Vatican II & Popular Devotions

Deacon Scott Maentz Vatican II, Year of Faith

Growing up I spent most of my childhood attending Catholic schools. One of the things we learned were the many devotional prayers and practices that have for centuries enriched the lives of the faithful. The BVM sisters taught us to say the morning offering to God, how to pray the rosary, and gave us holy cards of Christ and the saints.

One of the first things that I was taught when I began to learn about the Second Vatican Council was the great importance that was given to the liturgy, the Eucharist in particular. I was informed by many priests and other Church teachers that we consider the Eucharist the source and summit of our Christian life and that this might be the most important message of the council. They went on to explain that this was why changing the language to the vernacular was important, why people should not be praying the rosary and other prayers during the Eucharist, and why statues and art had been removed so as not to distract people from what was happening at the altar. At the time, this made quite a bit of sense to me, especially having been raised in the culture of the Bible Belt where there is the commonly held belief that Catholics worship statues and Mary. Being told that the Church itself had undergone change that required less statues, less of what many times seemed like superstitious prayers sounded good to me. But when I later read what the Constitution on the Liturgy actually said, I had to rethink what I had been told.

The spiritual life, however, is not limited solely to participation in the liturgy. The Christian is indeed called to pray with his brethren, but he must also enter into his chamber to pray to the Father, in secret; yet more, according to the teaching of the Apostle, he should pray without ceasing. We learn from the same Apostle that we must always bear about in our body the dying of Jesus, so that the life also of Jesus may be made manifest in our bodily frame. This is why we ask the Lord in the sacrifice of the Mass that, “receiving the offering of the spiritual victim,” he may fashion us for himself “as an eternal gift”.

Popular devotions of the Christian people are to be highly commended, provided they accord with the laws and norms of the Church, above all when they are ordered by the Apostolic See.

Devotions proper to individual Churches also have a special dignity if they are undertaken by mandate of the bishops according to customs or books lawfully approved.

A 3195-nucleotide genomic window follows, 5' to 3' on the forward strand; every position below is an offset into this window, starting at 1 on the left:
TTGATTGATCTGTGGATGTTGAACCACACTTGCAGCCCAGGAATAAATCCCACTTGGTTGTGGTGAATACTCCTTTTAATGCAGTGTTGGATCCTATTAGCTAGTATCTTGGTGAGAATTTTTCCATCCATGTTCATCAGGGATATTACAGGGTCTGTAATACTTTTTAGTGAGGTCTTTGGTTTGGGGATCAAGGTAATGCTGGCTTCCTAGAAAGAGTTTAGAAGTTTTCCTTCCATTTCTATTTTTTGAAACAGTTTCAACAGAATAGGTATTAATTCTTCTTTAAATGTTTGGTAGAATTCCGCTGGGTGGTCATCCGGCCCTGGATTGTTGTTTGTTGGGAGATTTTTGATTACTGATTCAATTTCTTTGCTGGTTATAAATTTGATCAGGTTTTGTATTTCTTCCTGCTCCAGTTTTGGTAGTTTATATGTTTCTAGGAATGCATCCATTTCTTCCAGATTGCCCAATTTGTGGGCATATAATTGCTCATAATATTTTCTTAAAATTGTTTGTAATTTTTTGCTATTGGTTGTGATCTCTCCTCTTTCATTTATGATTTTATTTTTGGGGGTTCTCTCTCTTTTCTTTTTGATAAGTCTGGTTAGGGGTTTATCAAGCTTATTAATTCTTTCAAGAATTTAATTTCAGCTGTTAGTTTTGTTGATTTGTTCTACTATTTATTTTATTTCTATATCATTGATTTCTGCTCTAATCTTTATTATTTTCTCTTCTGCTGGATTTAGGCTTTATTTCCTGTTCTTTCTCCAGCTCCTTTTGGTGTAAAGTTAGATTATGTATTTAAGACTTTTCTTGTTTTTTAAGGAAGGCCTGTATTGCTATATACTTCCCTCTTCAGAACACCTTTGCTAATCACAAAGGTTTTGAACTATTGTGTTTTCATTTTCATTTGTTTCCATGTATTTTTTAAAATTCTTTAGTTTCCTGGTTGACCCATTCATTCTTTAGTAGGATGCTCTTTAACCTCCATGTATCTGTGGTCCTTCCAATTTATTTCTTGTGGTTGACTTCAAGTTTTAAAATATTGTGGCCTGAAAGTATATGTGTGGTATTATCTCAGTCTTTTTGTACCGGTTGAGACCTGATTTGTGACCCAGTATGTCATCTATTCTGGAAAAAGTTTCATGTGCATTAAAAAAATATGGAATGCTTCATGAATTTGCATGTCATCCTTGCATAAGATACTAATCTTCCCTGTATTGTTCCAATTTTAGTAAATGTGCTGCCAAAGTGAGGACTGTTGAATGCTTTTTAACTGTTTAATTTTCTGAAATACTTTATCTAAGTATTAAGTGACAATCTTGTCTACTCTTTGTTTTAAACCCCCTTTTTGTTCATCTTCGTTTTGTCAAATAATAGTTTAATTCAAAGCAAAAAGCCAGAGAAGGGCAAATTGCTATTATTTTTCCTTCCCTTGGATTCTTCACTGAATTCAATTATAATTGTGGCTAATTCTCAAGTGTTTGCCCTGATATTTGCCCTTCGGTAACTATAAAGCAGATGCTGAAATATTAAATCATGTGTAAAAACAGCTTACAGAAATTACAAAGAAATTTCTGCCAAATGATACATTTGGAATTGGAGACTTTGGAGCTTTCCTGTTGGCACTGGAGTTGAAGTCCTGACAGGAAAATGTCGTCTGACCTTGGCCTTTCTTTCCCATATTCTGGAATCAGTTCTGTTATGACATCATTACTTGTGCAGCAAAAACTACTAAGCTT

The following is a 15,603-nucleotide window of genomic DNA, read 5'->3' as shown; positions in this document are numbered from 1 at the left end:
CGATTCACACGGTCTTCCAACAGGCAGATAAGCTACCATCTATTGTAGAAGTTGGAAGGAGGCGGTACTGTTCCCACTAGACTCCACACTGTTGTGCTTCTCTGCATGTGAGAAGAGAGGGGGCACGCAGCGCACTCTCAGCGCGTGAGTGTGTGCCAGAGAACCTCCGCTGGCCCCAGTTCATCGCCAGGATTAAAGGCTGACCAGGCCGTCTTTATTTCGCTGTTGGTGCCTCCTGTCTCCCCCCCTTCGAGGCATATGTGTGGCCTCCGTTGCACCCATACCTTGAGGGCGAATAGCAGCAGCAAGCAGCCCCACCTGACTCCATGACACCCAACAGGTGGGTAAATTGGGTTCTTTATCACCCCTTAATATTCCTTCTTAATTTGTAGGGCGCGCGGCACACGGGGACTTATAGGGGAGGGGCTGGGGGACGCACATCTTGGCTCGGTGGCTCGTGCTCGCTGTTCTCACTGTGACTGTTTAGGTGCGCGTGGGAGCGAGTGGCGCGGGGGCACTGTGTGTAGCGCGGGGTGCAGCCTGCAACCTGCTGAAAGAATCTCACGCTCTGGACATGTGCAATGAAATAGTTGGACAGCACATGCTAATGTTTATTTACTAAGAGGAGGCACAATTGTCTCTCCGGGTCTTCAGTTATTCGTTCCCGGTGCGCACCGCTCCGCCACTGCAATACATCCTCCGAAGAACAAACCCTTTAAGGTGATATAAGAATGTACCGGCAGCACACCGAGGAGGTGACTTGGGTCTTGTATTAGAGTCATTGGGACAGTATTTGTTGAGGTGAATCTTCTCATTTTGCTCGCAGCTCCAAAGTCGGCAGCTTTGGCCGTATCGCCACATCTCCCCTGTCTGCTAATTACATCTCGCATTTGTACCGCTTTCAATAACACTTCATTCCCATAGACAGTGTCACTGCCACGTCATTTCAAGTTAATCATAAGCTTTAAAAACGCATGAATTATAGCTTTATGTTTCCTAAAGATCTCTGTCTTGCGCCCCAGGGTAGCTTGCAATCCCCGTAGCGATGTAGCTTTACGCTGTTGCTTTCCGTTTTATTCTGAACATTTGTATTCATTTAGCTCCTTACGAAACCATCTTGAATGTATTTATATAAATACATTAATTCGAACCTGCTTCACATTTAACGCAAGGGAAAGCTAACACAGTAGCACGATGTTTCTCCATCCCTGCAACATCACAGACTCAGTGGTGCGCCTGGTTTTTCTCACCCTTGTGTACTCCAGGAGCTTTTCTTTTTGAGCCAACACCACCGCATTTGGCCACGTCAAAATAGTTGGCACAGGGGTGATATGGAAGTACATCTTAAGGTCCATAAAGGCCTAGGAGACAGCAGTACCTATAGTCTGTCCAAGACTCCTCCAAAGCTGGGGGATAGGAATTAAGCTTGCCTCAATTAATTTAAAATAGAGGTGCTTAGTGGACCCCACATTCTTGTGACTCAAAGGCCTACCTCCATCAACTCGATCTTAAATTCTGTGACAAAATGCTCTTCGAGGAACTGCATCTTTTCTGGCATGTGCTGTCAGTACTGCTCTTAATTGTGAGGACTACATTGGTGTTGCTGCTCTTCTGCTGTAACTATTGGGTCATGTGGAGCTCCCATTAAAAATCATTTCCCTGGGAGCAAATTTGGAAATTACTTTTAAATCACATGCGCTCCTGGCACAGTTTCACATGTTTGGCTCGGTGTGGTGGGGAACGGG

But these devotions should be so drawn up that they harmonize with the liturgical seasons, accord with the sacred liturgy, are in some fashion derived from it, and lead the people to it, since, in fact, the liturgy by its very nature far surpasses any of them.

The intention of the council fathers was certainly to hold the Eucharist in the highest regards, pointing people towards it as the ultimate form of Christian prayer, but it does not in any way discourage the participation in popular devotions. I am well aware of the fact that there are some who mistakenly see things like the rosary as more important than participation at mass, but for the most part it seems that participation in Eucharistic Adoration, making time for daily prayers and devotions, or using religious art as a way of meditating on the sacred mysteries we celebrate each Sunday are ways that strengthen our participation in the Eucharist.

Perhaps it is my affinity for iconography that leads me to think it was a mistake to remove so much of the statuary from our church buildings following the council. Like icons, our statues and art are meant to be in churches as physical reminders of our participation in the heavenly liturgy. The physical aspect of Christ in his Incarnation would almost seem to require us to have these concrete symbols of our faith.

The Church today seems to be in the process of recovering much of what was lost in what, in my opinion, were mistaken interpretations of what was being taught by the council fathers.

What has been your experience of popular devotions in the Church? Do you find religious art helpful in your prayer life or does it distract you? As always, I welcome your comments.